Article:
FILM REVIEW – Green Fire: Aldo Leopold and A Land Ethic for Our Time, Reviewed by Matthew Pamental

Directed by Steven Dunsky, edited by Ann Dunsky (DVD, 2011, 73 min.)

Green Fire is the first full-length biographical documentary on Aldo Leopold.  Given Leopold’s status, this in itself makes the film of significant interest for scholars and activists alike.  However, the movie’s worth is not just in its being the first, but in its execution.  As the title suggests, the movie documents Leopold’s life and work.  But it also emphasizes the importance of his land ethic for our own time, illustrating a range of current conservation and educational efforts inspired by Leopold’s work—from ranchers in the Southwest citing his work in developing ecosystem management practices to urban Chicago groups teaching inner city children that food doesn’t come from the grocery store.  Visually beautiful and liberally sprinkled with pertinent quotations from Leopold’s writings read by Peter Coyote whose voice adds to the gravitas of Leopold’s words, the movie shifts between still photos taken during Leopold’s lifetime and discussions and interviews with a wide array of individuals, continuously interweaving Leopold’s family life, discussion of his intellectual work, and stories of his conservation work and its contemporary significance.

The viewer is led, through the on-screen guidance of noted Leopold biographer Curt Meine, through the history of Leopold’s life and family, from his early exposure to both the beauty and devastation of nature along the banks of the Iowa River at his childhood home in Burlington, Iowa to his death in 1948 fighting a fire on a neighbor’s property near “the Shack”—the Leopold family’s weekend getaway in Baraboo, Wisconsin.  Bracketing the arc of Leopold’s life, both in the movie and in reality, is the story of the evolution of the land ethic, which on Leopold’s view, dates to his killing of a female wolf during his first weeks working for the US Forestry Service in the Apache National Forest in Arizona in 1909.  Leopold describes the incident, dubbed the “green fire incident” in the movie, more than 35 years later in his essay “Thinking Like a Mountain,” and the incident serves to anchor the development of Leopold’s views, periodically re-appearing throughout the movie as changes in his views come to light, culminating with the hopeful story of the reintroduction of Mexican gray wolves in the Apache National Forest, the very region in which the green fire incident took place.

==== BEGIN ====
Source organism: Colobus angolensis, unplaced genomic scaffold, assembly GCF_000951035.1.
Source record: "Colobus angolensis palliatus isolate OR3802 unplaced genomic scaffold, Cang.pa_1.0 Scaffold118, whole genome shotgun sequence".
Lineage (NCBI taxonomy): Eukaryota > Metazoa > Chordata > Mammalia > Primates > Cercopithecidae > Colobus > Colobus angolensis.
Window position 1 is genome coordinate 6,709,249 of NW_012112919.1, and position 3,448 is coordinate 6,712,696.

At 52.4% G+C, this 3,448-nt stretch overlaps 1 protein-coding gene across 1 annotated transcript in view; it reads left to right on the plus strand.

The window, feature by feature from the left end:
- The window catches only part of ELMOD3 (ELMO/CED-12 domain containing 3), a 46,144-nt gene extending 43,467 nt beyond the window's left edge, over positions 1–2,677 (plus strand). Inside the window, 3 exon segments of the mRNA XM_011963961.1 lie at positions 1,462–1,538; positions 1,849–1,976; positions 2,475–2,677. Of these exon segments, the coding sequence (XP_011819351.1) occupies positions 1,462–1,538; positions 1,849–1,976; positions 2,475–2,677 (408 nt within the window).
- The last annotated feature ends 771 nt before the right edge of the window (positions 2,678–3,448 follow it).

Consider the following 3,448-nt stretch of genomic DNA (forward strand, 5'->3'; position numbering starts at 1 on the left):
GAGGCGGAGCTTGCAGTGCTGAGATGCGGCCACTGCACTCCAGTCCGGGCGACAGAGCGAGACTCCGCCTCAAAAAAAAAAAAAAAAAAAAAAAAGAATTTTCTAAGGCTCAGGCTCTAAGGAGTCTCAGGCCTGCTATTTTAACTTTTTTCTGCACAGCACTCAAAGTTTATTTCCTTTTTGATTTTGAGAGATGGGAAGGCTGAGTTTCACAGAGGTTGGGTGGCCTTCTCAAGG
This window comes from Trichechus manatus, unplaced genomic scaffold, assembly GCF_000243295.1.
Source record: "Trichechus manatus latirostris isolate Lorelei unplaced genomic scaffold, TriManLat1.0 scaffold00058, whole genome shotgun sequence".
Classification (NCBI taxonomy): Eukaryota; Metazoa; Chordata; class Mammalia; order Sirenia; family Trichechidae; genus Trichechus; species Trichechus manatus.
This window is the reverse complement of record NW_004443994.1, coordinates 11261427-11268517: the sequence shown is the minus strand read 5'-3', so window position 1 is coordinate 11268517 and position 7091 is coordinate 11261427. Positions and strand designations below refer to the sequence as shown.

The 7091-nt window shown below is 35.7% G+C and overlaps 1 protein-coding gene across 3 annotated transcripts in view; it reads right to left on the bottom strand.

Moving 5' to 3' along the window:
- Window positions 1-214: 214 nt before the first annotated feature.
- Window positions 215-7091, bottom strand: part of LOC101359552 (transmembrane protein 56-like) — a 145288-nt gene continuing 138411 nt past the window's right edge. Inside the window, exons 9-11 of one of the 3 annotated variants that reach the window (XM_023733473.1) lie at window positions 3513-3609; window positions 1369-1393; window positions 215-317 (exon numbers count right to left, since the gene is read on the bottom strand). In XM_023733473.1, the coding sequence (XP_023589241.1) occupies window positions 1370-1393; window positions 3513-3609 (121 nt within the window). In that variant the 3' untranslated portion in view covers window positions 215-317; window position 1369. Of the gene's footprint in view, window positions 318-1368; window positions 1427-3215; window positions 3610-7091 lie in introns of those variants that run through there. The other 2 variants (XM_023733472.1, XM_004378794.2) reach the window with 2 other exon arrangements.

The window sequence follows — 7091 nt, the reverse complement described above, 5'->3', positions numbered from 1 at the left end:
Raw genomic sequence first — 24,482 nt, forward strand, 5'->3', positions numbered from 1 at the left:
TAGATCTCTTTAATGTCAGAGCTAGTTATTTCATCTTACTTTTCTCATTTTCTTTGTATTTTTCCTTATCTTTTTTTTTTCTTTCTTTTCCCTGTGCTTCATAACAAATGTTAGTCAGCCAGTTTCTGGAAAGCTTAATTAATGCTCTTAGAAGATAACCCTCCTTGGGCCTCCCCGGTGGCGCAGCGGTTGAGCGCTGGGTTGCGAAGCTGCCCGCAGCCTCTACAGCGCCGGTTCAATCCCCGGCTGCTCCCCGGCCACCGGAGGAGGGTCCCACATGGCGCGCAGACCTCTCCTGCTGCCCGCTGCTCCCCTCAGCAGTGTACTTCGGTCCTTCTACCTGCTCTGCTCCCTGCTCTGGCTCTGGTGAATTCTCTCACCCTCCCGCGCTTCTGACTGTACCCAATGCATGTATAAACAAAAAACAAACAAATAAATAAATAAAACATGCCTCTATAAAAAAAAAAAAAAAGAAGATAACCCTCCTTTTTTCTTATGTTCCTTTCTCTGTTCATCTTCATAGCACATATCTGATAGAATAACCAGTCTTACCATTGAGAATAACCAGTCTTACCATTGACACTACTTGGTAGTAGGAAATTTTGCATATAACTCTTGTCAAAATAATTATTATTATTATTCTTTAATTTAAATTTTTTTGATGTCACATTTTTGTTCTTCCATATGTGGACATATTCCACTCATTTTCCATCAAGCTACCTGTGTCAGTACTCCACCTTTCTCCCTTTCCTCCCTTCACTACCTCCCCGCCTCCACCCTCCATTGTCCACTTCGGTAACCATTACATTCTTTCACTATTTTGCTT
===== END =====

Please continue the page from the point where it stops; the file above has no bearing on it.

Following a general introduction, the film is divided into nine chapters, each covering a specific period in Leopold’s life: his childhood in Burlington, his time in the Southwest, his marriage to Estella Bergere and early family life, his move back to the Midwest to take up a position at the University of Wisconsin-Madison, his work on soil conservation in Coon Valley, Wisconsin, his purchase of the Shack and its significance, Leopold’s experiments in restoring the property around the Shack, the development of his land ethic, and his death and legacy.  A variety of notable individuals, including author and poet N. Scott Momaday, activists Dave Foreman and Bill McKibben, and current NOAA Administrator Jane Lubchenko, as well as numerous biologists, ecologists, and wildlife conservationists, give brief comments on Leopold’s significance.  Leopold’s children—Nina Leopold Bradley, Estella Leopold, Jr., and the late Carl Leopold, as well as great-grandson Jed Meunier—provide commentary on, among other things, Leopold’s marriage and family life, the significance of the Shack where he and his family experimented with various ecological restoration practices, and the importance of continuing his work.  Several rural and urban conservationists, as disparate as a cattle rancher from Arizona and an urban ecologist from Chicago, give interviews on the significance of Leopold’s ideas for their own practices, which are featured in the film.

Throughout, the film documents the evolution of Leopold’s thinking, as his work led him to make contributions to fields of game management, forestry, ecosystems management, and watershed conservation, among others.  From the green fire incident to the Coon Valley conservation effort, the return of the sandhill cranes, and Wisconsin’s Sand County as witnessed by Leopold scholar Susan Flader, the film captures the poignancy and hopefulness of Leopold’s story.  Engaging and often deeply moving, Green Fire is a fitting tribute to Leopold’s life and work.

Although the professed purpose of the film is to bring Leopold’s ideas to a general audience and to spur environmental activism, it would be a valuable resource for a wide variety of undergraduate courses including environmental ethics and environmental philosophy, as it deals with not just the tenets of Leopold’s land ethic, but also his thoughts about the nature of value, the meaning of wilderness, and the notion of land as an organism.  For its discussion of the evolution of Leopold’s ideas on conservation, ecosystem management, and so on, the film would also be appropriate for introductory courses in, e.g., ecology, soil conservation, wildlife management/conservation, and urban ecology/ecological restoration.

Matthew Pamental
Department of Philosophy
University of Tennessee-Knoxville